After a coma wipes her memories, this mom and entrepreneur finds healing in art.
Written by Ayn-Monique Klahre
Born in east Texas, Marcy Gregg had an early interest in art. She studied it in college, then put it aside as she married and her family began to grow. But in 1990, her life changed: A medical complication left her in a coma, but she miraculously gained consciousness—though many of her memories from her life were gone. As Gregg rebuilt her identity, even finding success in the corporate world, she found art to be the outlet for expressing her gratitude to God for her second chance at life. Gregg now works as an artist full-time, with pieces displayed in private and corporate collections across the U.S. and overseas. Her work will be on display at Art Source Fine Art through February 11.
What’s your first memory of practicing art as a child?
I don’t know my exact age…probably early elementary school. I would sit with my large box of crayons and color, covering the paper in designs—colorful designs—maybe these were my first abstracts! I loved color even then.
What was the health issue that changed the course of your life?
In 1990 at the age of 30, I contracted pneumococcal bacterial spinal meningitis during the delivery of our third child. I went into a coma. I miraculously woke up, but learned that my memory had been affected. I lost a lot of my memory. There were several hard years that followed the coma until I came to a turning point in my life. Although my memories still haven’t returned, I find myself grateful God has given me a second chance at life.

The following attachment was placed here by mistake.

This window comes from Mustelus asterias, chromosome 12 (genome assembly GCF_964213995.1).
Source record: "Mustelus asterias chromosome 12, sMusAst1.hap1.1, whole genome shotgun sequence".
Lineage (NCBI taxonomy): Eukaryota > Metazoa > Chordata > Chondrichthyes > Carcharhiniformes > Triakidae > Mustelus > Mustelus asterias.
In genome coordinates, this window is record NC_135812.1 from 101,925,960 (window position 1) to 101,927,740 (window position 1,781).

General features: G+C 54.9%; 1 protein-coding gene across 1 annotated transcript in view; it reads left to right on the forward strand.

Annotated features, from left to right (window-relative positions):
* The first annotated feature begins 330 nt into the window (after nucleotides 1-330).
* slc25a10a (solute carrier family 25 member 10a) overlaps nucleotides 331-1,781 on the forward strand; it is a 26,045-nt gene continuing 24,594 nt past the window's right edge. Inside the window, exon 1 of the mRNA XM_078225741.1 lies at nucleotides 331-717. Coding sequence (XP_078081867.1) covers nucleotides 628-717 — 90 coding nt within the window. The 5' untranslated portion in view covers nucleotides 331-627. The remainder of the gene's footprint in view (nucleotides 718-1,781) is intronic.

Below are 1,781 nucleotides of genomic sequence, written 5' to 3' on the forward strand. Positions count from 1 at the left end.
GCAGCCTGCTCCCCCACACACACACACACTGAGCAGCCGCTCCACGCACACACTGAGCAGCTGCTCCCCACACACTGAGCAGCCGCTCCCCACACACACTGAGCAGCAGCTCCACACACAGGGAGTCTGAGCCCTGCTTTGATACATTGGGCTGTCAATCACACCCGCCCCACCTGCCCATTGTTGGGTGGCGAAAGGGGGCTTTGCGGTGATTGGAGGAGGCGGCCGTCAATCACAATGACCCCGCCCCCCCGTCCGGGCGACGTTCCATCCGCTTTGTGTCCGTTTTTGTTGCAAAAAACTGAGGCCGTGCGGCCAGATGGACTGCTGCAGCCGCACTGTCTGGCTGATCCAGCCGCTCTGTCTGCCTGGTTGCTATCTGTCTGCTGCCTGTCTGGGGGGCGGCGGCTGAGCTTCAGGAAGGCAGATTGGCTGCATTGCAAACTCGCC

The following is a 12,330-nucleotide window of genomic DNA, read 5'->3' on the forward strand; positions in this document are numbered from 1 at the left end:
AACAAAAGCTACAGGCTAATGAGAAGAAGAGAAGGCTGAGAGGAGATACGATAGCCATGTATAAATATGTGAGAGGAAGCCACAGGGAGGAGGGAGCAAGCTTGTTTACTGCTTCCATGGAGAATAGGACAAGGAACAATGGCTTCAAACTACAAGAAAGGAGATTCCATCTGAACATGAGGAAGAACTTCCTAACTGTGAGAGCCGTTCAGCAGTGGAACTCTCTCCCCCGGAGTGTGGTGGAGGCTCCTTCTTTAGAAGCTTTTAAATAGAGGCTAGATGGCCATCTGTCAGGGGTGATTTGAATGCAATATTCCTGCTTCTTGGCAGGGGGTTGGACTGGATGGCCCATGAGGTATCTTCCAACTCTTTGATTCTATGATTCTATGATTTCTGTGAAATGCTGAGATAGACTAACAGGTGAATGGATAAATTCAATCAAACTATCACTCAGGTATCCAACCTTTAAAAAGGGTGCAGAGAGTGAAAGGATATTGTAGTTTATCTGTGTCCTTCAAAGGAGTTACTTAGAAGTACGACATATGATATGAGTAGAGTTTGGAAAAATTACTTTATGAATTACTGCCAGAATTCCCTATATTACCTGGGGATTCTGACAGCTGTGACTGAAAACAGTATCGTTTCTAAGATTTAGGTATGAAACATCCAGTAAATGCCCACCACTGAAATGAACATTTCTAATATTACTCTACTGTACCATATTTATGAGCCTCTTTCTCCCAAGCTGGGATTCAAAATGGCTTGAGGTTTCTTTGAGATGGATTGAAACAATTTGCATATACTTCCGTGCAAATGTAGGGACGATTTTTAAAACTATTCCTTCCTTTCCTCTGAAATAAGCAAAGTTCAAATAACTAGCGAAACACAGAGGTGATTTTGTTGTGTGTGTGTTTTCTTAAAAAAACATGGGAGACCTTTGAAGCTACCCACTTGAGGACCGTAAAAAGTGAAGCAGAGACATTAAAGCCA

How did you find yourself creating artwork again?
I majored in art at Southern Methodist University in Dallas, Texas. I put my art on hold to raise my family. After the coma, with no memory of my days in the art school at SMU, I had a clean slate to begin painting. When I picked up the paintbrush after all those years, the love of art…that emotion came flooding back.
What are you favorite sorts of pieces to create?
I’m an abstract painter, and I love to paint large paintings…layers of paint…with color and line work that play throughout. A perfect day in the studio is me in front of a large canvas, with big mounds of oil paint, music playing—Christian praise music or a good James Taylor or Carly Simon—brushes in hand and nothing but time to create.
What do you hope to communicate through your artwork?
My goal in each painting is to leave something to the imagination; lines lost or an unexpected perspective found. I want my viewers excited and energized when they see my work.